For example, the climate curriculum for high school students in Massachusetts begins with “The Fragile Framework: Can Nations Unite to Save Earth’s Climate?”  This “lesson” instructs students to “create a timeline of global climate action” and list the years, locations, meeting milestones, and global disasters.  The next lesson asks them to consider their consumption of natural resources compared to developing countries, and then to consider, “In your opinion, if all developing countries consumed natural resources at the same rate as the United States, what would this mean for the planet?  Would this scenario be sustainable?  Why or why not?  Please be specific.”  Some would even go further and almost surely do, the center-left Brookings Institute has proposed a new “green learning agenda” that will unleash “the creativity of teachers and students to develop and implement climate action projects in their homes, schools, and communities” with the express goal of turning them into activists.  “When education helps students develop a strong personal connection to climate solutions, as well as a sense of personal agency and empowerment, it can have consequential impact on students’ daily behaviors and decision making that reduces their overall lifetime carbon footprint. Imagine if 100 percent of students in the world received such an education. New evidence also shows that the combination of women’s empowerment and education that includes everyone—especially the 132 million out-of-school girls across the developing world—could result in an 85 gigaton reduction of carbon dioxide by 2050.”  Students in the 1980’s by contrast were not exposed to anything of the sort.  To the extent there were climate fears such as acid rain and the hole in the ozone layer, they were generally seen as challenges that would be solved, not the impending end of the world.  We certainly were never asked to imagine what global disaster might be coming, or whether the car our parents drove was killing the planet, and yet this is precisely what children are taught today since grade school.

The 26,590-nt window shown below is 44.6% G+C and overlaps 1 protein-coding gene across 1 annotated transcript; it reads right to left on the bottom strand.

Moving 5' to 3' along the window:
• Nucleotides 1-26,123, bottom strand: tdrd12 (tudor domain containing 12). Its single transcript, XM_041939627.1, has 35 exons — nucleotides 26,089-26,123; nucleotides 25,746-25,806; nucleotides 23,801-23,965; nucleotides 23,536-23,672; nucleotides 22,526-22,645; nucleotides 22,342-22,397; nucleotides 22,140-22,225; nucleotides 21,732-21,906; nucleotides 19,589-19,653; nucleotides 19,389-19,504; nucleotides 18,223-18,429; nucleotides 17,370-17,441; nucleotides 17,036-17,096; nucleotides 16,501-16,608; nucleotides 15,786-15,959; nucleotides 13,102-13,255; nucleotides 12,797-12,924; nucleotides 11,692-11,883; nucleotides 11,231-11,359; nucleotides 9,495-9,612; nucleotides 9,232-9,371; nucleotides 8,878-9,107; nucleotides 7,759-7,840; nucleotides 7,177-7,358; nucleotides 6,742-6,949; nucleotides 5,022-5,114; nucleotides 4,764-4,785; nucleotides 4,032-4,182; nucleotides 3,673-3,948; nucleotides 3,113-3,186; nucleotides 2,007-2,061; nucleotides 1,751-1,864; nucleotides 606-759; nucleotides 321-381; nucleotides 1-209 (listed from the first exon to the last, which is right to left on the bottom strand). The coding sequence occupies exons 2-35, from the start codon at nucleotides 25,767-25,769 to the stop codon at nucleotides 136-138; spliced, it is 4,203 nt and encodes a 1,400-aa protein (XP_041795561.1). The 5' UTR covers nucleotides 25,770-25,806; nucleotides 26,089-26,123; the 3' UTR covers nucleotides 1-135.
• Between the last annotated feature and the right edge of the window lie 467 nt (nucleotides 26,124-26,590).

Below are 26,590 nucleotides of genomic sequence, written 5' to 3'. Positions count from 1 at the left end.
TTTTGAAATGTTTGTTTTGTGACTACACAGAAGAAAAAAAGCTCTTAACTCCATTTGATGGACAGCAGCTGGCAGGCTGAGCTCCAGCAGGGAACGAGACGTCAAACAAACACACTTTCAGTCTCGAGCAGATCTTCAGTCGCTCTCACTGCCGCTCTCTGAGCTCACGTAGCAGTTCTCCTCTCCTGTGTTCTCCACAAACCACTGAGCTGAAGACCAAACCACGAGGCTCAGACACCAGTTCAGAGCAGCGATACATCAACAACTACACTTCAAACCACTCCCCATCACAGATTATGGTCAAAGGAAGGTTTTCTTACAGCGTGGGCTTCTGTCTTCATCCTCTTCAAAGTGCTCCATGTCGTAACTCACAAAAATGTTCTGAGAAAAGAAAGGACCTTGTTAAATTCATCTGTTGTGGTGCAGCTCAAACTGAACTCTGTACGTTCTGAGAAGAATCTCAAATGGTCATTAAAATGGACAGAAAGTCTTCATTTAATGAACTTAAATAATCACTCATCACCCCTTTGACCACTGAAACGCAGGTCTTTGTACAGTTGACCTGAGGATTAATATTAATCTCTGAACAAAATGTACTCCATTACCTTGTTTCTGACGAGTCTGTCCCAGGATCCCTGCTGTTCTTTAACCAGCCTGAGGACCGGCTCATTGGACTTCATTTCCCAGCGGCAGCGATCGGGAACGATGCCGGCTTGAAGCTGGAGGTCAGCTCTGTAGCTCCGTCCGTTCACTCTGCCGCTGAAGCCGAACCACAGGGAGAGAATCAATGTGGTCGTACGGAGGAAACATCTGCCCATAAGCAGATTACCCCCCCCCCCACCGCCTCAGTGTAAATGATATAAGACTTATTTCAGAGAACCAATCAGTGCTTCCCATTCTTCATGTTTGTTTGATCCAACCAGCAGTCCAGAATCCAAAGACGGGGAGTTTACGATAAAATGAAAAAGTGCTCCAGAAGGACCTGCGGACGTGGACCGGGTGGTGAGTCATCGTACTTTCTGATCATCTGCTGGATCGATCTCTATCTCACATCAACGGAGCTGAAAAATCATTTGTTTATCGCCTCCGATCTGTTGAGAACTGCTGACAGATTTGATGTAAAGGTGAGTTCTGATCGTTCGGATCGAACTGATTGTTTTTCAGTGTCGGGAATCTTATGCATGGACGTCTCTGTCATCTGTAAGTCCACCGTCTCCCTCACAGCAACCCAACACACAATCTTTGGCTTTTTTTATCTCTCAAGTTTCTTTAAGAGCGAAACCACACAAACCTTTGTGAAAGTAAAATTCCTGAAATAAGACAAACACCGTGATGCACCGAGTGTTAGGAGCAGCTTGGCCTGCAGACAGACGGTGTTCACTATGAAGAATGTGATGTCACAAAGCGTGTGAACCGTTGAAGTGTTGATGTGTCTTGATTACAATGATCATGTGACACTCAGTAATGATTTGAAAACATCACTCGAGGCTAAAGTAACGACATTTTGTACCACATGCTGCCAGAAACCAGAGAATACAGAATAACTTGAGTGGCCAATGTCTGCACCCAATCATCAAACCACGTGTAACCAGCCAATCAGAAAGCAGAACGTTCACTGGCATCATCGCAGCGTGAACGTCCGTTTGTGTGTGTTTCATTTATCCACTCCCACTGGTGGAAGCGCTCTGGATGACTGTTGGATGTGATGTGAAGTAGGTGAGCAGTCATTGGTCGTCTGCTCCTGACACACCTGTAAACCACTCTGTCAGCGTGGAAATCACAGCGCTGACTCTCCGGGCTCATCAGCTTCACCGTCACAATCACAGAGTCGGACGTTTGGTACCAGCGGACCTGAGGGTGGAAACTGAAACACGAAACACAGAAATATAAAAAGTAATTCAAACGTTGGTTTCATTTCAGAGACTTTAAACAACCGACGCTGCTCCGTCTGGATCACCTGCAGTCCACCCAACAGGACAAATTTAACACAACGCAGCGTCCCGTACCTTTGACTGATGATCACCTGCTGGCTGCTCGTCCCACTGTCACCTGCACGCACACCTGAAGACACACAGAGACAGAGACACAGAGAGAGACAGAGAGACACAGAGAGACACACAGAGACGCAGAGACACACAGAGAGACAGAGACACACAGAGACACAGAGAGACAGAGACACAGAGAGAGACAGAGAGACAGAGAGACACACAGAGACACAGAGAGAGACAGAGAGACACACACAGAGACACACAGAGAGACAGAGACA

Education, of course, is only a part of the broader culture young people absorb during their formative years.  As someone pointed out in response to my first post, students don’t tell their guidance counselor they are depressed because of this or that political issue.  The malaise is more generalized, but there is a little doubt it is everywhere, at least in my opinion.  Music is a case in point.  MTV’s late 1980’s heyday coincided with the peak of the glam rock era, and little is more illustrative of the radical difference in mentality, where the never ending quest for fun and adventure were idealized above almost all other things.  As silly as it sounds, it’s impossible to imagine songs like Poison’s “Nothing But a Good Time” or Motley Crue’s “Kickstart My Heart,” from 1988 and 1989 respectively, dominating the charts today, but back then they helped define a genre and an attitude that was skeptical of authority and convinced the good life was a single decision away.  This was an attitude that lead directly to a unique combination of skepticism of authority, thrill-seeking, and the knowledge that circumstances change based on your own behavior. The video for “Nothing But a Good Time” begins with a young man washing dishes in a dead end job, listening to Kiss’ “Rock and Roll All Nite” on a transistor radio.  His boss storms into the kitchen, shuts off the radio, and delivers a lecture.  The young man is being paid “to wash dishes, not to listen to that… that rock ‘n’ roll,” and he’s “moving in two speeds: slow, and stop.”  The boss leaves, but the young man does not return to his job.  He kicks upon a door and Poison is on stage performing the song.  Somehow, when the song ends, the dishes are clean.  Similarly, “Kickstart My Heart” summarized the zeitgeist in a single stanza.  “When we started this band All we needed, needed was a laugh.  Years gone by, I’d say we’ve kicked some ass.  When I’m enraged or hittin’ the stage, Adrenaline rushing through my veins, And I’d say we’re still kickin’ ass.  I say, ooh ah, kick start my heart, I hope it never stops, And to think, we did all of this to rock.”  Anyone in any genre expressing these sentiments today would be laughed off the stage, if not accused of being problematic on multiple levels, but this was what an entire generation devoured and absorbed, believing that the life they wanted to lead, whatever it may be, was out there, just waiting to be had, all one had to do was seize it.